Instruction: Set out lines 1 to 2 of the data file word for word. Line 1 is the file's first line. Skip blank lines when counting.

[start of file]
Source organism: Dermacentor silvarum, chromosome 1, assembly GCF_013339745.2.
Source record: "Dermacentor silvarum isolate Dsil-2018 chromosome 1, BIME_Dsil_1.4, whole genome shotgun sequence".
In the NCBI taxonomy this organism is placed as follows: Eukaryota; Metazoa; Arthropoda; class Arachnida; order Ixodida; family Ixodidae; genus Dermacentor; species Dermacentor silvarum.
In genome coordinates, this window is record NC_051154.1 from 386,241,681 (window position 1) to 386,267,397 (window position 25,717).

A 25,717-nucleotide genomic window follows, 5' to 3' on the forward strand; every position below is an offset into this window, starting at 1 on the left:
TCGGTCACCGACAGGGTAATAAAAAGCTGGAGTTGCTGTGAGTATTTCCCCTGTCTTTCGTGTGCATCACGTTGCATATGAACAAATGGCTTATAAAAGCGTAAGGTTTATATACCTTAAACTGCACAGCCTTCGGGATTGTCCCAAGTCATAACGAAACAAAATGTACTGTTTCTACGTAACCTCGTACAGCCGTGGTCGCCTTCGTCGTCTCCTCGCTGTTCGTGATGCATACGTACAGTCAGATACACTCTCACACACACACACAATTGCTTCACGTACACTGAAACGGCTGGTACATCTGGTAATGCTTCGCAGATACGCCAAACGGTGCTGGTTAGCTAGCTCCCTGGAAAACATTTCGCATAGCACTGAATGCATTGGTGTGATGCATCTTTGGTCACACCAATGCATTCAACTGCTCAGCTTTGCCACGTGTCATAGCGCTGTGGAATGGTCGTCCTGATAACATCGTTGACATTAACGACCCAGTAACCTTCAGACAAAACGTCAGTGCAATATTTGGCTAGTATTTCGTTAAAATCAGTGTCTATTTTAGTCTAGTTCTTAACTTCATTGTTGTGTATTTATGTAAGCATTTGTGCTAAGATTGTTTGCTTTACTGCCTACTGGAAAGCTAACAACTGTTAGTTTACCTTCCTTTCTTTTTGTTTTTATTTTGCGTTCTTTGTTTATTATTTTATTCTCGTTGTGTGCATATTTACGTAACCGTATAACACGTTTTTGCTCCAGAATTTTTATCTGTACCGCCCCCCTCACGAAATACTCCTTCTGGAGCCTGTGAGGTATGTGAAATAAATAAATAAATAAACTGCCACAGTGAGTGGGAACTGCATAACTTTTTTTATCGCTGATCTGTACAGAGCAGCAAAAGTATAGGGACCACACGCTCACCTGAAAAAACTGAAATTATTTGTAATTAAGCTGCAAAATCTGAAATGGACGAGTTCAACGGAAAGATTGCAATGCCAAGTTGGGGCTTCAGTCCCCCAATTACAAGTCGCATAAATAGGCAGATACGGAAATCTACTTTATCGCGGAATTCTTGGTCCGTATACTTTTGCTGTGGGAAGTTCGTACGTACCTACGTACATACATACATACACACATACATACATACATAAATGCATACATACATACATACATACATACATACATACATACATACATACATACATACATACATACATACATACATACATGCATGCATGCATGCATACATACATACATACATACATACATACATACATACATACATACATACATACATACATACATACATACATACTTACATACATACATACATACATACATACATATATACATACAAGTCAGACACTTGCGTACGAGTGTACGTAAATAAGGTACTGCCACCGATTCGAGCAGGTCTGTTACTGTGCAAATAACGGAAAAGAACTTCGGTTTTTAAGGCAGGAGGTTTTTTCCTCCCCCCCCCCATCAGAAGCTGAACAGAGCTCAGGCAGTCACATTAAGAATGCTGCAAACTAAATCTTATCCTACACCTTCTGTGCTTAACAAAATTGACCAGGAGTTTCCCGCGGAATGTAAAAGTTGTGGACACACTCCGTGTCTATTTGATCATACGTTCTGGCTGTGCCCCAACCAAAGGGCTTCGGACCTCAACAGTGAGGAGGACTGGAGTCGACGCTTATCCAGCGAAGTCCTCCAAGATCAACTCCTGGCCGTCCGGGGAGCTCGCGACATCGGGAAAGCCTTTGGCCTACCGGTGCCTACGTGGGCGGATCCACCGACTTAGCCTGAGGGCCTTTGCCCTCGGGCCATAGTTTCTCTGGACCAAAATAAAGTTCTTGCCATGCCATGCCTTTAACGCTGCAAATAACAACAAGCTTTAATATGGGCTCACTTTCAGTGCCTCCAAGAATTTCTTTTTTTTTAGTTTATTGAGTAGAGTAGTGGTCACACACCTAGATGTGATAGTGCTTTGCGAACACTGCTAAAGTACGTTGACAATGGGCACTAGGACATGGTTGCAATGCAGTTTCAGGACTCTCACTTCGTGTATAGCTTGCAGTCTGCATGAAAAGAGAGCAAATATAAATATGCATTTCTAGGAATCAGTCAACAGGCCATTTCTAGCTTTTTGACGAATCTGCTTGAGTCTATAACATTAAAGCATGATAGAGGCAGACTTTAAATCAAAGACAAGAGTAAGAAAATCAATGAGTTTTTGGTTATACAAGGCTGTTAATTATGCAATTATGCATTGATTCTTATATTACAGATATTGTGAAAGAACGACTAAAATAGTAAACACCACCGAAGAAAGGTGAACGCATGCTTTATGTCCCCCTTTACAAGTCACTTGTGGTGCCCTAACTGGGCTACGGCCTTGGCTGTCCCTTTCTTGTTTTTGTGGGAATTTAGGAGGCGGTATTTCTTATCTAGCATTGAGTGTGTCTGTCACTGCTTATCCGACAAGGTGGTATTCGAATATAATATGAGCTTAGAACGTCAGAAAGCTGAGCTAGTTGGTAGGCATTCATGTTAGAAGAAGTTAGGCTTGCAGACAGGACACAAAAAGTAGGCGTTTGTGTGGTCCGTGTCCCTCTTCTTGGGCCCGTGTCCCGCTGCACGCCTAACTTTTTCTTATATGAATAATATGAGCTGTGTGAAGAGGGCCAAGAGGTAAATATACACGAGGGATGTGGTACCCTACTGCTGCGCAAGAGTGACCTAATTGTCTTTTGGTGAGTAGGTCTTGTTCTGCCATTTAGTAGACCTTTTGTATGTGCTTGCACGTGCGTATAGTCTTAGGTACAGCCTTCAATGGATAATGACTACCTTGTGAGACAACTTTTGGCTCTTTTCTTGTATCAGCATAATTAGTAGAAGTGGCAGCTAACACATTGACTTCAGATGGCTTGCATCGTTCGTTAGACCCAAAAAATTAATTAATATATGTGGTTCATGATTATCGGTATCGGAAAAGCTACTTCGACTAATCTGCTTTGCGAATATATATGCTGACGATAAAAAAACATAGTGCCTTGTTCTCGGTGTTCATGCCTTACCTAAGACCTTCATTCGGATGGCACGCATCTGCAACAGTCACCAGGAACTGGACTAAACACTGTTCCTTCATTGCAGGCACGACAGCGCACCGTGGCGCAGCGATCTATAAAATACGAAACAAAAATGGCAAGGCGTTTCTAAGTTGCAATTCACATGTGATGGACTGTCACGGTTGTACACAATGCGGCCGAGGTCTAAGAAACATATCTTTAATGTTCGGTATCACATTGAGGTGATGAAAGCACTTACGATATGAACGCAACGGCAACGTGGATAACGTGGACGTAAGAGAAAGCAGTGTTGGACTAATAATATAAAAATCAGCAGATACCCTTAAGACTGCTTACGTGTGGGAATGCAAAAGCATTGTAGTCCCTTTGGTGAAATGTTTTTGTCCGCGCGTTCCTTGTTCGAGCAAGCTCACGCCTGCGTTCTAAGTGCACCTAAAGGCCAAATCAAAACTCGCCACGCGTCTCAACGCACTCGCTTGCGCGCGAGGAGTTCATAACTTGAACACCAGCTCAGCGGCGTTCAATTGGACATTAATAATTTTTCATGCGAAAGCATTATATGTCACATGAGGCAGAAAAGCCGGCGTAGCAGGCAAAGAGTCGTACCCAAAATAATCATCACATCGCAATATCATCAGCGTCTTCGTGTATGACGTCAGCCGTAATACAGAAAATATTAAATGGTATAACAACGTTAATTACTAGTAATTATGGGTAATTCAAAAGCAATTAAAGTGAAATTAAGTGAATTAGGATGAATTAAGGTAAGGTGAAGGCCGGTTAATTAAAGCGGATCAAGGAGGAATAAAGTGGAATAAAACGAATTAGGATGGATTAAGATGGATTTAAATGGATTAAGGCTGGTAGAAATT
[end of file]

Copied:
Source organism: Dermacentor silvarum, chromosome 1, assembly GCF_013339745.2.
Source record: "Dermacentor silvarum isolate Dsil-2018 chromosome 1, BIME_Dsil_1.4, whole genome shotgun sequence".